Paper gives voice to homeless

One Step Away is a newspaper produced “by those without homes for those with homes.”

Henry Haze sells One Step Away, a street newspaper dedicated to helping the homeless. | Patricia Madej TTN
Henry Haze sells One Step Away, a street newspaper dedicated to helping the homeless. | Patricia Madej TTN

It’s a job.

Henry Haze sells One Step Away, a street newspaper, with a smile on his face and a guitar case by his side near LOVE Park, trying to catch people on their way to work in the morning.

“I’m not complaining,” he said, grinning.

Though some days are slower than others, Haze said he’s happy he was able to buy a new pair of shoes and take care of a load of laundry or two with the money he made.

The woman in charge is Emily Taylor, who partially runs the publication at a plastic pop-up desk in the basement of Arch Street United Methodist Church at Broad and Arch streets.

There, she sits quietly as fluorescent lights hum overtop her while she enters information on her computer in a room big enough to fit a small Sunday mass, with walls as starkly white as a hospital room.

Taylor works as the director for One Step Away, which calls itself “Greater Philadelphia’s first newspaper produced by those without homes for those with homes.” It takes article submissions from members of the community, students and more importantly, those who consider themselves homeless.

“It’s exactly what I want to do,” she said. “I believe in the mission, I believe in the cause and so I think it’s a good fit.”

Taylor said the paper’s mission, which is a program of Resources for Human Development, is two-fold: “to provide a meaningful source of income to those experiencing joblessness or homelessness, and to raise awareness and advocacy for the homeless community.”

Though anyone can volunteer as a vendor to sell the papers on the streets, the position was created with the homeless in mind to help them with their job search.

After a short orientation process, vendors are able to buy the publication in bulk for 25 cents a copy and sell them on the streets for $1, pocketing the donation for their benefit.

Taylor said she finds herself getting asked about the position more often than having to recruit.

“It spreads from word of mouth. I can come in and talk about what One Step Away is and how it can help you, but it means a lot more when the guy you saw panhandling three months ago is now upright selling the newspaper, clean, dressed in nice clothes. It means a lot more when you know the person and you see the difference in their lives,” she said.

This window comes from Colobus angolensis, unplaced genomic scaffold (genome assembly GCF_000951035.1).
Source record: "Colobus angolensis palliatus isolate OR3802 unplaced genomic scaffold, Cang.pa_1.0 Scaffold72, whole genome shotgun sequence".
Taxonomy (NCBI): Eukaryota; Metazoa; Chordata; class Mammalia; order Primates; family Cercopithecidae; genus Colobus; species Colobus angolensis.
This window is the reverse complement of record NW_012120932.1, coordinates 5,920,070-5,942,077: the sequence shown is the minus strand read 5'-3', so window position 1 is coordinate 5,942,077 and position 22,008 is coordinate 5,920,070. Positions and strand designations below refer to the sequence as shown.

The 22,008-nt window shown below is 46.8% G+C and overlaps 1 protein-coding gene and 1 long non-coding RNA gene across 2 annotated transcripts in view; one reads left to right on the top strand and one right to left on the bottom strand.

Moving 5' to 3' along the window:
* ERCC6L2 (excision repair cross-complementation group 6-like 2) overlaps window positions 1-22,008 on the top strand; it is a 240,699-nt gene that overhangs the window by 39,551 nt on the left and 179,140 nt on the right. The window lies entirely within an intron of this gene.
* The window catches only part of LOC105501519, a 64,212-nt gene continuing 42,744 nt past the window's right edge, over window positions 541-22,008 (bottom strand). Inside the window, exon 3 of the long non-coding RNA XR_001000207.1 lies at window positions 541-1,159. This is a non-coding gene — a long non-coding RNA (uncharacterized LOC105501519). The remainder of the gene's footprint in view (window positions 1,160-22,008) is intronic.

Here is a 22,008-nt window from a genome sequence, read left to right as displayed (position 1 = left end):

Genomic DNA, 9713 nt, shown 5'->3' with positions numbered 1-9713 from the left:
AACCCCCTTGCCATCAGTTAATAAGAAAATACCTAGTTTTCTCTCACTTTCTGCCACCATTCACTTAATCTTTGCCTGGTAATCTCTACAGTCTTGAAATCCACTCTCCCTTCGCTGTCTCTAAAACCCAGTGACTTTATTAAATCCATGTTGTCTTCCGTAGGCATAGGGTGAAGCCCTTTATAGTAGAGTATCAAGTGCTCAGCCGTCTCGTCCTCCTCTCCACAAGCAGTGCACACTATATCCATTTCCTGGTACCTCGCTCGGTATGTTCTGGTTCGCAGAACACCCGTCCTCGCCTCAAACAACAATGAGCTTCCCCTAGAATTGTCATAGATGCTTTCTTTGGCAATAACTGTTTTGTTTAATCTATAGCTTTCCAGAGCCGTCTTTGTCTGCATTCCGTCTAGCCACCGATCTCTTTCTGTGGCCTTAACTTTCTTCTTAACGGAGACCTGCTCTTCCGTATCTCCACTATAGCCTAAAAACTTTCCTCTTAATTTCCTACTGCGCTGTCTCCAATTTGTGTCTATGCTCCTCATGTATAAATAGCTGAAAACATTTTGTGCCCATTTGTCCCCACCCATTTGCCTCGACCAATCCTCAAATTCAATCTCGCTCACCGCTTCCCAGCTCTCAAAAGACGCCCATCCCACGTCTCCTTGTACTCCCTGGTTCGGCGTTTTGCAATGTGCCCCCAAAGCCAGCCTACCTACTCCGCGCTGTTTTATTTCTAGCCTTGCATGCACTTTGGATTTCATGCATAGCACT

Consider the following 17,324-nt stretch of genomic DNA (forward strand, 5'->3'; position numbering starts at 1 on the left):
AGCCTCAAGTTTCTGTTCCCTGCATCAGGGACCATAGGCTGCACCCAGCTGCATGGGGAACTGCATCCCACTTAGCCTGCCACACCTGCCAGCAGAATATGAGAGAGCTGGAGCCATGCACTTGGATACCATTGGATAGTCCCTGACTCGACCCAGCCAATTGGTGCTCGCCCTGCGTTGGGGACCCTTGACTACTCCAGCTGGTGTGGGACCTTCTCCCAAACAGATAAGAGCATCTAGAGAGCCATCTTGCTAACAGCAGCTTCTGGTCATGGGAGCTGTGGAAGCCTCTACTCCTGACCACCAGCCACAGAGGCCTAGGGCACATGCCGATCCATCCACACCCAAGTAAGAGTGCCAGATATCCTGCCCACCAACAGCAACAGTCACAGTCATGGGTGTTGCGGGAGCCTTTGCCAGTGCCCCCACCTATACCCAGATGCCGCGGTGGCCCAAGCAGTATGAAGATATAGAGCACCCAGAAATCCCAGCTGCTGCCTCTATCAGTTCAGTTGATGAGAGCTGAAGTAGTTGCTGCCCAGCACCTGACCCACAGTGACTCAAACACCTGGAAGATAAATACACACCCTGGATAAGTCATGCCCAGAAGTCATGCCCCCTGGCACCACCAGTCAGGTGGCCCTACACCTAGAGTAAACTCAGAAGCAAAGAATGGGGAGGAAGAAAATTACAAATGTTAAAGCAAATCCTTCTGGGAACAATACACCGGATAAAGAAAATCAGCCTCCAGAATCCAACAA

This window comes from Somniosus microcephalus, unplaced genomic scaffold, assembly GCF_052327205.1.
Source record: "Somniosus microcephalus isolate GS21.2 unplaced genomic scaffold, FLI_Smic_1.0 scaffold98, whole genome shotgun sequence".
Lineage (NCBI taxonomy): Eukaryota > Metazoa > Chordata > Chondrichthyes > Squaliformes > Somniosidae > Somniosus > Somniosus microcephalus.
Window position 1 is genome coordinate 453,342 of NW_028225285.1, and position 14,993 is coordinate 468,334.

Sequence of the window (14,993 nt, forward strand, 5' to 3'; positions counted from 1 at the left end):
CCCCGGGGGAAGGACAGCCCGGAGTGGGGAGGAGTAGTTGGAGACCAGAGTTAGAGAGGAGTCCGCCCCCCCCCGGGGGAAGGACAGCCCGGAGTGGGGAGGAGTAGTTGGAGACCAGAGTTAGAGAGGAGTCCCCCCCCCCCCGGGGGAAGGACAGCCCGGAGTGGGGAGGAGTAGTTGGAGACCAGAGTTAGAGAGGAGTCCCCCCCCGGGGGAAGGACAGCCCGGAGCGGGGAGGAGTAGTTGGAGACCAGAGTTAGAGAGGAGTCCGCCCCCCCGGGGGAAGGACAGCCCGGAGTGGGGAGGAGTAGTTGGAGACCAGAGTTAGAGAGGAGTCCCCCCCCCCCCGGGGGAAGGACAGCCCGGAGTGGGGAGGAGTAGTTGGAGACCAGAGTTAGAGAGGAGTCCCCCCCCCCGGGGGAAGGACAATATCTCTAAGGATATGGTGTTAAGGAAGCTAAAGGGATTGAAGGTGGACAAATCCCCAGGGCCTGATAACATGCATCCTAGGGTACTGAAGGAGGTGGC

Taylor gets to know the vendors at a personal level. The Arch Street United Methodist Church allows One Step Away to use the building as a vending site, where vendors stop by Taylor’s makeshift office between 10:30 a.m. to 1 p.m. to pick up their copies to sell.

Well wishes of good weekends and inquiries of how the other is flow naturally as Taylor counts vendors’ money and papers.

For those whose names she doesn’t know, she still calls them “our guys.”

“At the same time, One Step Away is a job. Our guys are out there working for themselves and not panhandling, and they’re not asking for money. They’re providing a paper in return for a donation,” she said.

However, the job is not as easy as it may sound.

Charles Sarazin has been a vendor for about two years, and sees his share of good and bad days.

“It’s not like we get paid time off or anything. If you want to take a week’s vacation, you got to figure out how to budget on our own,” he said.

In the meanwhile, Sarazin is looking for another job.

“Being out there in January when it’s the coldest month out of the year and the money’s not that good because everybody’s already spent a lot on the holidays, it’s not the most fun thing in the world,” he said.

Though the colder months are rough for vendors, One Step Away does see some major success during the warmer months.

In the summer, One Step Away distributes about 17,000 papers in the city, and even sells out copies in April and May.

The content speaks for itself. Taylor said the homeless who want to get their stories out there are either paired with volunteers, or use computers at the paper’s centralized office in Germantown, or at the public library.

From there, articles, poems, short stories and other forms of creative writing about homelessness and causing factors are sent to the marketing and communications department at Resources for Human Development’s office to be edited, laid out and sent to print.

Though the concept may be foreign to many Philadelphians, Taylor said street papers such as One Step Away are rather common, with 120 international and 40 national papers, including in cities such as Chicago and Washington.

Being a part of a larger movement has obvious benefits, including eligibility in international and national awards for the paper and its writers. With many writers already having awards to their name, One Step Away added an International Street Paper Award to its achievements in 2011.

Despite its success, Taylor said she is still reaching out to the Temple community for help.

“We would love to get more writing submissions, or get people working with our guys to help with their writing, because a lot of our guys have stories to tell, but they just don’t know how to get it down on paper,” she said.

Taylor said some colleges even buy bundles of the paper to have on campus, including Villanova.

For now, Temple students will likely find the paper sold in Center City or around Main Campus.

“A lot of times, the homeless population is often silenced and pushed out of the way and so we try to give the homeless a voice and an outlet to express themselves,” Taylor said.

Patricia Madej can be reached at

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